From setting life goals and dealing with the long-term health effects of treatment, to telling a new love interest about their experience with cancer, survivors of childhood cancer may struggle with many issues.
From October 16 – 18, 2015, POGO and Camp Oochigeas will present Life After Childhood Cancer, the third POGO survivor conference to address key issues survivors themselves have identified as being important to their health and well-being.
Matthew is a proud high school graduate, a college grad and a survivor. He has ongoing physical and cognitive challenges brought on by his disease and its treatment. He has difficulty with fine motor coordination, and a hard time listening and translating that information on paper. But he is driven to succeed and perseveres. Instead of taking notes by hand, he uses a laptop. If he doesn’t understand something, Matthew has no problem asking for help or researching until he figures it out. Matthew will attend the survivor conference for the first time this year.
“I’m looking forward to the survivor conference,” says Matthew. “I’m curious to hear from other survivors about their experiences and to share mine.”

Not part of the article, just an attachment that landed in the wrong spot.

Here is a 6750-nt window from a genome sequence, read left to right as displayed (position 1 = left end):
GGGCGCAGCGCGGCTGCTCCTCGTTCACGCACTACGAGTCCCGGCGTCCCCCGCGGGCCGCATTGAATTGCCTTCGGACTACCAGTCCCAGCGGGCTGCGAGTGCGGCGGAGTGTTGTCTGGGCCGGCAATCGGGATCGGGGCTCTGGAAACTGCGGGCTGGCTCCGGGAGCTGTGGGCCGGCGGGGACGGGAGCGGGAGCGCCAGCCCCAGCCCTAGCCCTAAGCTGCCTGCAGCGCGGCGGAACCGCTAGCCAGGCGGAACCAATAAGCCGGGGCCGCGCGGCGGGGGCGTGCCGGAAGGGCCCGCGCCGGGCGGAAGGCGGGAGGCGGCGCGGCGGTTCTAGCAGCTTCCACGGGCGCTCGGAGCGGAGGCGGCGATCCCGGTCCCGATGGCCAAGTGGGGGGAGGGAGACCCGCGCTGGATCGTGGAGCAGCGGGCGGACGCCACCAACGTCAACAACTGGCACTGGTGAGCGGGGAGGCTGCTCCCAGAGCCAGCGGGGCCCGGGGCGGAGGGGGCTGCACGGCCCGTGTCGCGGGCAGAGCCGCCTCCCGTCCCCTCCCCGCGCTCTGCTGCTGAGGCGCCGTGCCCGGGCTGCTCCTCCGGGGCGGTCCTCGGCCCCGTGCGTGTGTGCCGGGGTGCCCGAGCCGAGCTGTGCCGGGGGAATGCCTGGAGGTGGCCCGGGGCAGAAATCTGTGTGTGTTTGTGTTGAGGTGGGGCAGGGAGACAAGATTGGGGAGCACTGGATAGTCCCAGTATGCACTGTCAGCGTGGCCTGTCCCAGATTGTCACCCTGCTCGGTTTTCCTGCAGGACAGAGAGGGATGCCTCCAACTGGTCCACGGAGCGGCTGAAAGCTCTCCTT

In past years survivors of all ages have attended the conference and say it has helped them to better answer questions from others who have not experienced cancer.
“The conference aims to address educational and information needs in the context of social and recreational interaction – a combination we have found addresses survivors’ needs in a unique fashion, directly applicable to their daily life,” says Dr. Mark Greenberg, Senior Adviser, Policy & Clinical Affairs at POGO.
Practical approaches to their issues, like fertility and the disease’s impact on their families, are presented by leading experts, and also by other survivors. Survivors leave the conference knowing what questions to ask of their family doctor, who may never see another survivor in their practice.
“I’m happy that some sessions are run by other cancer survivors because it’s good to know I’m not the only one going through this,” says a past conference participant.
As for Matthew, his list of questions is building.
“I’m very interested to see what I can learn that will help me in the future,” he says.
While no one wants to think about cancer after they have beaten it, the thought of attending Life After Childhood Cancer would be one that is not wasted.